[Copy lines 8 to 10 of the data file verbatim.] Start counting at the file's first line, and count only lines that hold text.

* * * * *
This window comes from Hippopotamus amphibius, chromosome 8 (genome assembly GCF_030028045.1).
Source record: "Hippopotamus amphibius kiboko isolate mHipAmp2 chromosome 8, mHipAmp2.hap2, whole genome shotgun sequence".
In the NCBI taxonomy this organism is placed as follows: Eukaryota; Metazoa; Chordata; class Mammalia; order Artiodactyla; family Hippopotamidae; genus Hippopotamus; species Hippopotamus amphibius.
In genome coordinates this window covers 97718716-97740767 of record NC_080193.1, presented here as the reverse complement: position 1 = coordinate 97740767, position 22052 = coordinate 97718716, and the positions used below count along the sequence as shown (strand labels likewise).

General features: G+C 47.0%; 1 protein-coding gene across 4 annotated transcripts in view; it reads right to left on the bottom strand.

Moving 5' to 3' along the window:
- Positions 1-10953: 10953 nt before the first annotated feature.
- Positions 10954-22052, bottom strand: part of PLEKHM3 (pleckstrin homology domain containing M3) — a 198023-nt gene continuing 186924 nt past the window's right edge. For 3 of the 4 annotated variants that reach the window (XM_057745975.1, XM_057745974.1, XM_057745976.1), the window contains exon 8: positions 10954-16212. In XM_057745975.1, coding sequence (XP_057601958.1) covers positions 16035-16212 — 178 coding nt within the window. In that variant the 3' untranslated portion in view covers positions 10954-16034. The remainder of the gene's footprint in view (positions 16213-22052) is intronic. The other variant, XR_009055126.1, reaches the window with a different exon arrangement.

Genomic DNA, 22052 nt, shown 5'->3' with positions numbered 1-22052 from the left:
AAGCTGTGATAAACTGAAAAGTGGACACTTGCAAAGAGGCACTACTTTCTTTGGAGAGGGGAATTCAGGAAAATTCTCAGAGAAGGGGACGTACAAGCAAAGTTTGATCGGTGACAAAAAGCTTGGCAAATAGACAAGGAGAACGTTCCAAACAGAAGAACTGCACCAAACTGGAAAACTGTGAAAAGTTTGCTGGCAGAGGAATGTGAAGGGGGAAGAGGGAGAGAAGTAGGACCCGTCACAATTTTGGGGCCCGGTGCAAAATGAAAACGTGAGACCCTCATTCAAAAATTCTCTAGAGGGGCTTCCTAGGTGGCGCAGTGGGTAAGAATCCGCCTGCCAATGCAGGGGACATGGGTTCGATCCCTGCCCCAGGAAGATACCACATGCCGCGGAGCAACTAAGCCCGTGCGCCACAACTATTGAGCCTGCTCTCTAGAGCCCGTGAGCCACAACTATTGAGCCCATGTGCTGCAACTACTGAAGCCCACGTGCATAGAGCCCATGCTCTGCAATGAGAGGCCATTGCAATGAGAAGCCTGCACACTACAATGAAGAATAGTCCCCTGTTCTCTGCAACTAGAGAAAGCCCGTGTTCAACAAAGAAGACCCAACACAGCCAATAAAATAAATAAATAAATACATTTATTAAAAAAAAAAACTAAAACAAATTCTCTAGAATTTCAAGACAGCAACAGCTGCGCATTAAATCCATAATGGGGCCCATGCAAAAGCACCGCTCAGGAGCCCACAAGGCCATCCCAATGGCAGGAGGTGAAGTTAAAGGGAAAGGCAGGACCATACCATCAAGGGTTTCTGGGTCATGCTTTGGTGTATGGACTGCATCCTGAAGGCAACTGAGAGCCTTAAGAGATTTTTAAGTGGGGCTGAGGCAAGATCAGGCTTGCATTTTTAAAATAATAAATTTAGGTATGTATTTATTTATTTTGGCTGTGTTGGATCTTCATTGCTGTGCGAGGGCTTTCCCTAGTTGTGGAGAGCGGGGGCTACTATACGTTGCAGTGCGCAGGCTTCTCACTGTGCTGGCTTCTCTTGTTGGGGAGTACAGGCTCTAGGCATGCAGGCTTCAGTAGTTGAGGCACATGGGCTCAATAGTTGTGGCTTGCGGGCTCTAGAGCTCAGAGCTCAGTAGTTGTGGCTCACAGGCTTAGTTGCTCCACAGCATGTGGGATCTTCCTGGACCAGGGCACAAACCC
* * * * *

- Positions 10954-22052, bottom strand: part of PLEKHM3 (pleckstrin homology domain containing M3) — a 198023-nt gene continuing 186924 nt past the window's right edge. For 3 of the 4 annotated variants that reach the window (XM_057745975.1, XM_057745974.1, XM_057745976.1), the window contains exon 8: positions 10954-16212. In XM_057745975.1, coding sequence (XP_057601958.1) covers positions 16035-16212 — 178 coding nt within the window. In that variant the 3' untranslated portion in view covers positions 10954-16034. The remainder of the gene's footprint in view (positions 16213-22052) is intronic. The other variant, XR_009055126.1, reaches the window with a different exon arrangement.

Genomic DNA, 22052 nt, shown 5'->3' with positions numbered 1-22052 from the left:
AAGCTGTGATAAACTGAAAAGTGGACACTTGCAAAGAGGCACTACTTTCTTTGGAGAGGGGAATTCAGGAAAATTCTCAGAGAAGGGGACGTACAAGCAAAGTTTGATCGGTGACAAAAAGCTTGGCAAATAGACAAGGAGAACGTTCCAAACAGAAGAACTGCACCAAACTGGAAAACTGTGAAAAGTTTGCTGGCAGAGGAATGTGAAGGGGGAAGAGGGAGAGAAGTAGGACCCGTCACAATTTTGGGGCCCGGTGCAAAATGAAAACGTGAGACCCTCATTCAAAAATTCTCTAGAGGGGCTTCCTAGGTGGCGCAGTGGGTAAGAATCCGCCTGCCAATGCAGGGGACATGGGTTCGATCCCTGCCCCAGGAAGATACCACATGCCGCGGAGCAACTAAGCCCGTGCGCCACAACTATTGAGCCTGCTCTCTAGAGCCCGTGAGCCACAACTATTGAGCCCATGTGCTGCAACTACTGAAGCCCACGTGCATAGAGCCCATGCTCTGCAATGAGAGGCCATTGCAATGAGAAGCCTGCACACTACAATGAAGAATAGTCCCCTGTTCTCTGCAACTAGAGAAAGCCCGTGTTCAACAAAGAAGACCCAACACAGCCAATAAAATAAATAAATAAATACATTTATTAAAAAAAAAAACTAAAACAAATTCTCTAGAATTTCAAGACAGCAACAGCTGCGCATTAAATCCATAATGGGGCCCATGCAAAAGCACCGCTCAGGAGCCCACAAGGCCATCCCAATGGCAGGAGGTGAAGTTAAAGGGAAAGGCAGGACCATACCATCAAGGGTTTCTGGGTCATGCTTTGGTGTATGGACTGCATCCTGAAGGCAACTGAGAGCCTTAAGAGATTTTTAAGTGGGGCTGAGGCAAGATCAGGCTTGCATTTTTAAAATAATAAATTTAGGTATGTATTTATTTATTTTGGCTGTGTTGGATCTTCATTGCTGTGCGAGGGCTTTCCCTAGTTGTGGAGAGCGGGGGCTACTATACGTTGCAGTGCGCAGGCTTCTCACTGTGCTGGCTTCTCTTGTTGGGGAGTACAGGCTCTAGGCATGCAGGCTTCAGTAGTTGAGGCACATGGGCTCAATAGTTGTGGCTTGCGGGCTCTAGAGCTCAGAGCTCAGTAGTTGTGGCTCACAGGCTTAGTTGCTCCACAGCATGTGGGATCTTCCTGGACCAGGGCACAAACCC